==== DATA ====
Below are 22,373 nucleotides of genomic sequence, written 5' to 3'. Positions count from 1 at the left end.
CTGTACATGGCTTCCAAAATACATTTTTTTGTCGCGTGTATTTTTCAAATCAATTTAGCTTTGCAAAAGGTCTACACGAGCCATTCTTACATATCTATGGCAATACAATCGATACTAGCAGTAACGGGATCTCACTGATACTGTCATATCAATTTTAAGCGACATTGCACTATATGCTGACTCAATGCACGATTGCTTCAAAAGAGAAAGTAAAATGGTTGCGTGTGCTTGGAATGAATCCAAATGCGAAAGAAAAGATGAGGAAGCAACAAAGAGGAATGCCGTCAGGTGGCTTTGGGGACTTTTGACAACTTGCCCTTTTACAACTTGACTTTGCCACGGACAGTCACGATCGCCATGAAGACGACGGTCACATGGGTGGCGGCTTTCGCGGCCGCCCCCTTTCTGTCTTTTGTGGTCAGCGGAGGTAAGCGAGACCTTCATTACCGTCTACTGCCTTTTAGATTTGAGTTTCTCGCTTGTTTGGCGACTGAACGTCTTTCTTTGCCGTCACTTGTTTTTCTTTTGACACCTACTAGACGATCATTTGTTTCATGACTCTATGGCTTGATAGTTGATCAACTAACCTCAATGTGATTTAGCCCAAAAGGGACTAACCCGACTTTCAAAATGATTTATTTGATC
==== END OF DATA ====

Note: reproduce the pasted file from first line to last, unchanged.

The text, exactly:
Below are 22,373 nucleotides of genomic sequence, written 5' to 3'. Positions count from 1 at the left end.
CTGTACATGGCTTCCAAAATACATTTTTTTGTCGCGTGTATTTTTCAAATCAATTTAGCTTTGCAAAAGGTCTACACGAGCCATTCTTACATATCTATGGCAATACAATCGATACTAGCAGTAACGGGATCTCACTGATACTGTCATATCAATTTTAAGCGACATTGCACTATATGCTGACTCAATGCACGATTGCTTCAAAAGAGAAAGTAAAATGGTTGCGTGTGCTTGGAATGAATCCAAATGCGAAAGAAAAGATGAGGAAGCAACAAAGAGGAATGCCGTCAGGTGGCTTTGGGGACTTTTGACAACTTGCCCTTTTACAACTTGACTTTGCCACGGACAGTCACGATCGCCATGAAGACGACGGTCACATGGGTGGCGGCTTTCGCGGCCGCCCCCTTTCTGTCTTTTGTGGTCAGCGGAGGTAAGCGAGACCTTCATTACCGTCTACTGCCTTTTAGATTTGAGTTTCTCGCTTGTTTGGCGACTGAACGTCTTTCTTTGCCGTCACTTGTTTTTCTTTTGACACCTACTAGACGATCATTTGTTTCATGACTCTATGGCTTGATAGTTGATCAACTAACCTCAATGTGATTTAGCCCAAAAGGGACTAACCCGACTTTCAAAATGATTTATTTGATC